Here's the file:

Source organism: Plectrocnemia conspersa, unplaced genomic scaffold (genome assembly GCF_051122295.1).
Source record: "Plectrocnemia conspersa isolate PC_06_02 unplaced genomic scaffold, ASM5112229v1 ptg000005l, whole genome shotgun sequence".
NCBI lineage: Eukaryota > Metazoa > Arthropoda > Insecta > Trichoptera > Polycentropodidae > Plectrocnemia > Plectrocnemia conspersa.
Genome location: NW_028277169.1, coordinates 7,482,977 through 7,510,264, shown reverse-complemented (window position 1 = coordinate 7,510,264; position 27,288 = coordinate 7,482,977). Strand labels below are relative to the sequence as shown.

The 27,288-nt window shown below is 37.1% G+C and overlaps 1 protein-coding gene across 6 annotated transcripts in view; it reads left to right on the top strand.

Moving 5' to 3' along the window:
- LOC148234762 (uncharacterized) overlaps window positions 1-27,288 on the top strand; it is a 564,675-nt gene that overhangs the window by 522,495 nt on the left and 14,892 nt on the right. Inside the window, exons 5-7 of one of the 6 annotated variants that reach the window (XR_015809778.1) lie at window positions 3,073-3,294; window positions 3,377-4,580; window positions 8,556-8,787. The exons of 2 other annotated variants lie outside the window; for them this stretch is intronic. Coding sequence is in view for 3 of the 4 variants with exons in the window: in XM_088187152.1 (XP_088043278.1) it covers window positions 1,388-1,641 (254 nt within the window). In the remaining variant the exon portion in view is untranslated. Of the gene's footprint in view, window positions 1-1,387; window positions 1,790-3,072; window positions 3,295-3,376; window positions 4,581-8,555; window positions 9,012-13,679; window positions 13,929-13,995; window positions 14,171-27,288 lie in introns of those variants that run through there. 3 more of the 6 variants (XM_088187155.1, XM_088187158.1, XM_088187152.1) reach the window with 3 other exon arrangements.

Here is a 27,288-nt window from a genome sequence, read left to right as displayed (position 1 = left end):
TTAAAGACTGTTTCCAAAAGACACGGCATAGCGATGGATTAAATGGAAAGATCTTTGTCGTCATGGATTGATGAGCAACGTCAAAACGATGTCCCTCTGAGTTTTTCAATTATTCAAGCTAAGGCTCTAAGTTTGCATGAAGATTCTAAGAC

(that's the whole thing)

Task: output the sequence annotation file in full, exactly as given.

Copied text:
Source organism: Plectrocnemia conspersa, unplaced genomic scaffold (genome assembly GCF_051122295.1).
Source record: "Plectrocnemia conspersa isolate PC_06_02 unplaced genomic scaffold, ASM5112229v1 ptg000005l, whole genome shotgun sequence".
NCBI lineage: Eukaryota > Metazoa > Arthropoda > Insecta > Trichoptera > Polycentropodidae > Plectrocnemia > Plectrocnemia conspersa.
Genome location: NW_028277169.1, coordinates 7,482,977 through 7,510,264, shown reverse-complemented (window position 1 = coordinate 7,510,264; position 27,288 = coordinate 7,482,977). Strand labels below are relative to the sequence as shown.

The 27,288-nt window shown below is 37.1% G+C and overlaps 1 protein-coding gene across 6 annotated transcripts in view; it reads left to right on the top strand.

Moving 5' to 3' along the window:
- LOC148234762 (uncharacterized) overlaps window positions 1-27,288 on the top strand; it is a 564,675-nt gene that overhangs the window by 522,495 nt on the left and 14,892 nt on the right. Inside the window, exons 5-7 of one of the 6 annotated variants that reach the window (XR_015809778.1) lie at window positions 3,073-3,294; window positions 3,377-4,580; window positions 8,556-8,787. The exons of 2 other annotated variants lie outside the window; for them this stretch is intronic. Coding sequence is in view for 3 of the 4 variants with exons in the window: in XM_088187152.1 (XP_088043278.1) it covers window positions 1,388-1,641 (254 nt within the window). In the remaining variant the exon portion in view is untranslated. Of the gene's footprint in view, window positions 1-1,387; window positions 1,790-3,072; window positions 3,295-3,376; window positions 4,581-8,555; window positions 9,012-13,679; window positions 13,929-13,995; window positions 14,171-27,288 lie in introns of those variants that run through there. 3 more of the 6 variants (XM_088187155.1, XM_088187158.1, XM_088187152.1) reach the window with 3 other exon arrangements.

Here is a 27,288-nt window from a genome sequence, read left to right as displayed (position 1 = left end):
TTAAAGACTGTTTCCAAAAGACACGGCATAGCGATGGATTAAATGGAAAGATCTTTGTCGTCATGGATTGATGAGCAACGTCAAAACGATGTCCCTCTGAGTTTTTCAATTATTCAAGCTAAGGCTCTAAGTTTGCATGAAGATTCTAAGAC